USP Electronic Research Repository

Colour differentiation in a coral reef fish throughout ontogeny: habitat background and flexibility

Frédérich, B. and Mills, S.C. and Denoël, M. and Parmentier, E. and Brié, C. and Santos, R. and Waqalevu, Viliame P. and Lecchini, D. (2010) Colour differentiation in a coral reef fish throughout ontogeny: habitat background and flexibility. Aquatic Biology, 9 (3). pp. 271-277. ISSN 1864-7782

Full text not available from this repository.


Colour polymorphism is widespread in animals but, in contrast to other types of polymorphism, has been little explored during ontogeny. Among coral reef fish, the surge damselfish Chrysiptera leucopoma settles in the larval stage as a yellow morph, whereas 2 colour morphs (yellow and brown) are apparent in adults at Rangiroa Atoll, French Polynesia. To understand this dimorphism, we tested, under controlled conditions, the hypotheses that: (1) environmental cues (habitat background and conspecific density) play important roles in morph differentiation during ontogeny and (2) morph colouration is reversible. Our first experiment showed that a dark habitat background induced the formation of the brown morph, while C. leucopoma larvae kept their yellow morph when placed in aquaria with a bright habitat background. Colour change from yellow to brown also occurred within the bright habitat, but only at high conspecific densities. Our second experiment showed that colour change was reversible within 15 d post-settlement, but not at the adult stage. Overall, our results highlighted that the studied polymorphism may be environmentally induced and reversible during the first post-settlement days of this coral reef fish.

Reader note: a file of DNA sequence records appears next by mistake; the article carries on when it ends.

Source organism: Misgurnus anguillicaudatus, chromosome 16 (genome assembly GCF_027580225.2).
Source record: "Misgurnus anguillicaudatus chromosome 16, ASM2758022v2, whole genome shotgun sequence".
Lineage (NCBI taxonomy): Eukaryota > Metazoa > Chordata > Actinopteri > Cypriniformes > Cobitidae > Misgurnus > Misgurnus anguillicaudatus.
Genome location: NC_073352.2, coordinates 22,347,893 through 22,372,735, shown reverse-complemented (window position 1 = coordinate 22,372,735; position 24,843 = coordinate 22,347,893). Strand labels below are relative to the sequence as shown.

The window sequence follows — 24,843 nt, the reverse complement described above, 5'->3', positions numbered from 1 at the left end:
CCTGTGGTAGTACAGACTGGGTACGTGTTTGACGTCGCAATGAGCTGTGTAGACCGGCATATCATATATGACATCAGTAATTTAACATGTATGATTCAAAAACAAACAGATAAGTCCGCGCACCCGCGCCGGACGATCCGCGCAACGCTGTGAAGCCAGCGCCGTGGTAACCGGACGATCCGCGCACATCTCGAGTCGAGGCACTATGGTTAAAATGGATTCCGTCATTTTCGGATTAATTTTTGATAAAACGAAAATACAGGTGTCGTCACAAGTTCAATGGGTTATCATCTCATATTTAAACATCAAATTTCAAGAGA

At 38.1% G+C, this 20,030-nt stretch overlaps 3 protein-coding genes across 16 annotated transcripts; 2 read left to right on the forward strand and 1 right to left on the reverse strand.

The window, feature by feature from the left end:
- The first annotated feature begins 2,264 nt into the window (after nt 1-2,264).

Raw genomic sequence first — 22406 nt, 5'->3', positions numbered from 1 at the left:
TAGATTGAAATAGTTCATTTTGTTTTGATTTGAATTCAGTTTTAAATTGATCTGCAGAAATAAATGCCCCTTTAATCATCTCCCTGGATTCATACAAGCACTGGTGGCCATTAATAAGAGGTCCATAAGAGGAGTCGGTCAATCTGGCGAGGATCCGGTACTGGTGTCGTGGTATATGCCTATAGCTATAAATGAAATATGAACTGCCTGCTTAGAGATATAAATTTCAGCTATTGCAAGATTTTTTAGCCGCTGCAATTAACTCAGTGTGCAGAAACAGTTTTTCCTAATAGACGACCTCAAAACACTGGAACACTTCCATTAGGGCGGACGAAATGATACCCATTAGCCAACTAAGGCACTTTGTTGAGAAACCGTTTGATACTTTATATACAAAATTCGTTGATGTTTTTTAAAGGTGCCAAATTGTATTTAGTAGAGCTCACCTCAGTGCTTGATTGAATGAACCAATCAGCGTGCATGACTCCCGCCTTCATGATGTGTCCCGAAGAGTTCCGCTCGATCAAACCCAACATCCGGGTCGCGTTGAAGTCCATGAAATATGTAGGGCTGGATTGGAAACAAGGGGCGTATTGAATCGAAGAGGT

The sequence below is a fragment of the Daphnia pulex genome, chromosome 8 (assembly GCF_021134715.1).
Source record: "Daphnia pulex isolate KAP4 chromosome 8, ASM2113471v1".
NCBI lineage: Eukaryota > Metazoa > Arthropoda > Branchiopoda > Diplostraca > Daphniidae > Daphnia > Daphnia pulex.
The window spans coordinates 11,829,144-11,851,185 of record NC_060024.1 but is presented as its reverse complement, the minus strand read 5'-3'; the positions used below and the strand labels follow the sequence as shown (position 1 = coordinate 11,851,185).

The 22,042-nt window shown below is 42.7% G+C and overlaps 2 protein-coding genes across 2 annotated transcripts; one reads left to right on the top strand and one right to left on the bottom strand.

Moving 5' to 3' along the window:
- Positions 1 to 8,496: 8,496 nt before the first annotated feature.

Item Type: Journal Article
Subjects: S Agriculture > SH Aquaculture. Fisheries. Angling
Divisions: Faculty of Science, Technology and Environment (FSTE)
Depositing User: Ms Shalni Sanjana
Date Deposited: 15 May 2010 03:15
Last Modified: 10 Jul 2012 05:14

Actions (login required)

View Item View Item